Filmatique | Party Girl by Marie Amachoukeli-Barsacq, Claire Burger & Samuel Theis - Watch Now on Filmatique

Party Girl

// Presented as part of Filmatique's C'est Cannes! Series //

Spotlight on Party Girl

  


 

Marie Amachoukeli-Barsacq, Claire Burger & Samuel Theis / France, 2014 / Cannes, Bratislava, Cabourg, Gijón, Guanajuato, Hamburg, Odessa, Paris, Queer Lisboa, Saas Fee / 96'

  

Angélique lives in Lorraine, on the border between France and Germany.  Though nearing 60, her life is mostly lived by night, tending bar at a strip club and reassuring the lost and nervous men who frequent it.  Though she often flirts with men to buy her drinks, Angélique understands she has a serious admirer when retired coal-miner Michel asks for her hand in marriage.  Yet when preparations for the ceremony involve reaching out to her four children, and facing the lingering effects of her freewheeling past, Angélique questions the viability of her new life.

 

Examining a working-class European town through the eyes of a woman unsure she can change her ways, Party Girl was directed by Angélique's real-life son Samuel Theis and female French filmmakers Marie Amachoukeli-Barsacq and Claire Burger.  Their textured, verité debut premiered as the opening film of Cannes' Un Certain Regard competition, where it won the Camera d'Or for Best First Film and the Un Certain Regard Ensemble prize; Bratislava, where it won the Grand Prix and Best Actress; Cabourg, where it won the Grand Prix; Guanajuato, where it won Best First Film; Paris, where it won the Audience Award; Saas Fee, where it won Best Film; and Gijón, where it won the FIPRESCI Prize.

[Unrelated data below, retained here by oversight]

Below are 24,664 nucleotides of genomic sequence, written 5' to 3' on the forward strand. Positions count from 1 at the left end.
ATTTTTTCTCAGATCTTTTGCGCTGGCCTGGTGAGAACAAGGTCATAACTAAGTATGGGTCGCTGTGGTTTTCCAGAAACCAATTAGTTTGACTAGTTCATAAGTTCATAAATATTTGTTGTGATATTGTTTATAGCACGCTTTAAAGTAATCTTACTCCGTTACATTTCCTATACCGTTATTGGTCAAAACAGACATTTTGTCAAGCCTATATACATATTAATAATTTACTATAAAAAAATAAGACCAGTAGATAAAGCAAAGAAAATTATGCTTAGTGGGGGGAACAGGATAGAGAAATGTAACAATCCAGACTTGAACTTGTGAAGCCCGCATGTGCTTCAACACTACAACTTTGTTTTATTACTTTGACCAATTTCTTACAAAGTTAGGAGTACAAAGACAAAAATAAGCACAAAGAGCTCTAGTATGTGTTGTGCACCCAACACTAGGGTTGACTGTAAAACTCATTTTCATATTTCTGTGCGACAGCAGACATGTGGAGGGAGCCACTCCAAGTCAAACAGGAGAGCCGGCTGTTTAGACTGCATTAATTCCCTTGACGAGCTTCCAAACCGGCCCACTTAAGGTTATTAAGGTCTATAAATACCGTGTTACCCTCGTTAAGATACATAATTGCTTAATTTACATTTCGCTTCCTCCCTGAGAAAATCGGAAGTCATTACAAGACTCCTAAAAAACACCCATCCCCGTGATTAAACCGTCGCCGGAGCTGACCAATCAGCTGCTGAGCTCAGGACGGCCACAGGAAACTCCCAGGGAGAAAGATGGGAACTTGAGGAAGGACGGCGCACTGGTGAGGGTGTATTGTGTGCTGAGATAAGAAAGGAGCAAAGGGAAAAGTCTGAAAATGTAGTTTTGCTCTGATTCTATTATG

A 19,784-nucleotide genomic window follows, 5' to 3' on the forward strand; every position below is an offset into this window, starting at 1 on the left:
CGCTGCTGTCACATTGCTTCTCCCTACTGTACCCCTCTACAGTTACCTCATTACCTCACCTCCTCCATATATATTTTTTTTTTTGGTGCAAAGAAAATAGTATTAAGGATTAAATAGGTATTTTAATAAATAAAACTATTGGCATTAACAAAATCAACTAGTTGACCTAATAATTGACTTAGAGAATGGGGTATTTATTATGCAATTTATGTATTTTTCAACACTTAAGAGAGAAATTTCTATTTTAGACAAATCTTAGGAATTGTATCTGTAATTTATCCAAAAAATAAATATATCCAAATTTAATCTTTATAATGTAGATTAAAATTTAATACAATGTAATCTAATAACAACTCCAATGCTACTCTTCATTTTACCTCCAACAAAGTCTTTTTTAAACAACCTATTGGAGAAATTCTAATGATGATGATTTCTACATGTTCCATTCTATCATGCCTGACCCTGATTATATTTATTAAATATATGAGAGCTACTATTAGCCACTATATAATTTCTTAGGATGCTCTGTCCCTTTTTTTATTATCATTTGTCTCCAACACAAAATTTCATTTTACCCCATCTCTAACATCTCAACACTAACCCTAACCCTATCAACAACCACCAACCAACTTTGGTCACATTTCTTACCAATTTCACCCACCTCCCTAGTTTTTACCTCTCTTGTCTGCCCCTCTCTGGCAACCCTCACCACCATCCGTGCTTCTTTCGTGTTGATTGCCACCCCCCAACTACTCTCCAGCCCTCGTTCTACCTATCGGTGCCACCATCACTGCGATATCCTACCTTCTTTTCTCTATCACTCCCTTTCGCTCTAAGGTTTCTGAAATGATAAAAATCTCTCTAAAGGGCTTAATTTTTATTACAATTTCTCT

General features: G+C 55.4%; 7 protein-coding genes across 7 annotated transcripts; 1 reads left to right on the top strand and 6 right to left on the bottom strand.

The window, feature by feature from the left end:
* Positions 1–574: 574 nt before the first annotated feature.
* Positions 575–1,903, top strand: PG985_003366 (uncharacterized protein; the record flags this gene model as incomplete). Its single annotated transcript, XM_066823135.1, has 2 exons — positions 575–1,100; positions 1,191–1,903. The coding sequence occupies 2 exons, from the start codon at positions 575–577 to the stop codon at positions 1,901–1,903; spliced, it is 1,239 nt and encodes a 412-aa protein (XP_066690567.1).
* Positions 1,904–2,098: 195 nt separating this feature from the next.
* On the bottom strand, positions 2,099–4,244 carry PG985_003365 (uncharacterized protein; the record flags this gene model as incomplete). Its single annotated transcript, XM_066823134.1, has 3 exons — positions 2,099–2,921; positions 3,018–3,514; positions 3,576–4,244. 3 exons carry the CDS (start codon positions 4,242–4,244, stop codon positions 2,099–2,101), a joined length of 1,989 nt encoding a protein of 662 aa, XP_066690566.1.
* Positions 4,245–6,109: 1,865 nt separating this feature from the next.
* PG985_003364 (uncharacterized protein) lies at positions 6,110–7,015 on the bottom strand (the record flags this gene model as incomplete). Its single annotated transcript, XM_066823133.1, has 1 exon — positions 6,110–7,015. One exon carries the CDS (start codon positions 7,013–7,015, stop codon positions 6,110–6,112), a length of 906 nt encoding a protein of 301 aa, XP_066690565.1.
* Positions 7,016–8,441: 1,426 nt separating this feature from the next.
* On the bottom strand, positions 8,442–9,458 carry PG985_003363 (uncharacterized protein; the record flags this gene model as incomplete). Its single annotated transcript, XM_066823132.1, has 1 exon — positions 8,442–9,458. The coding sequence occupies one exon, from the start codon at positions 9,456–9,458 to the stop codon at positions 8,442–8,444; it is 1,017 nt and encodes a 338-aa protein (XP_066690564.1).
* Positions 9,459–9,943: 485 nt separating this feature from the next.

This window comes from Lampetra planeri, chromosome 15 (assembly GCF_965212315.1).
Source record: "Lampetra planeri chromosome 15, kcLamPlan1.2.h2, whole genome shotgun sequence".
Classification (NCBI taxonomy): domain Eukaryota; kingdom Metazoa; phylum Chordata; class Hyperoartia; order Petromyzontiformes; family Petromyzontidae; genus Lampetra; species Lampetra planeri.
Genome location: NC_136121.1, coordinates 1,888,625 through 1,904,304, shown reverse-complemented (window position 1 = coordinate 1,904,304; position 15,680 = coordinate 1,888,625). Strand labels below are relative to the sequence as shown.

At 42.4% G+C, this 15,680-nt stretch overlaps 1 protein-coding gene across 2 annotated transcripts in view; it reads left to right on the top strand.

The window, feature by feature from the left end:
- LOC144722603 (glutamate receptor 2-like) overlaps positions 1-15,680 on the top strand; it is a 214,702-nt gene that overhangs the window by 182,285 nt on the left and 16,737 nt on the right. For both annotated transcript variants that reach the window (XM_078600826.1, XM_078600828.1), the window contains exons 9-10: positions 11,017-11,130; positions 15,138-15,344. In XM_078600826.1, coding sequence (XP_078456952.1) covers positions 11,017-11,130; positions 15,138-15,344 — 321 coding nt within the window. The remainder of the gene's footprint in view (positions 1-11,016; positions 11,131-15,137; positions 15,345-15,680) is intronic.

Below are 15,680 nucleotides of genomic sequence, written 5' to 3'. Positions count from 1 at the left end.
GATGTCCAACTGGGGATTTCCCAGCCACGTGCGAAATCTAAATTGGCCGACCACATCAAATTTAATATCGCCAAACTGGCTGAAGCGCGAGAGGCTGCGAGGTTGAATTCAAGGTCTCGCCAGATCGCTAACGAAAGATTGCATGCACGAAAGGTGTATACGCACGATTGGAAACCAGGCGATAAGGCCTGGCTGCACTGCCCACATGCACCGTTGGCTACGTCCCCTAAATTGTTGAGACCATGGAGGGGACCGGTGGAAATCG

"The title may suggest a cute indie comedy about the angsty pitfalls of young womanhood, the sort that might feature Greta Gerwig or Lena Dunham, but the subject of Party Girl has many more years, and heartaches, under her not-so-chic belt... The film's working-class milieu recalls the likes of France's Robert Guediguian and Belgium's Dardenne brothers, although the sociopolitical context remains mostly in the background, and the filmmakers shy away from tugging heartstrings"

- Charles Gant, Cannes ReviewVariety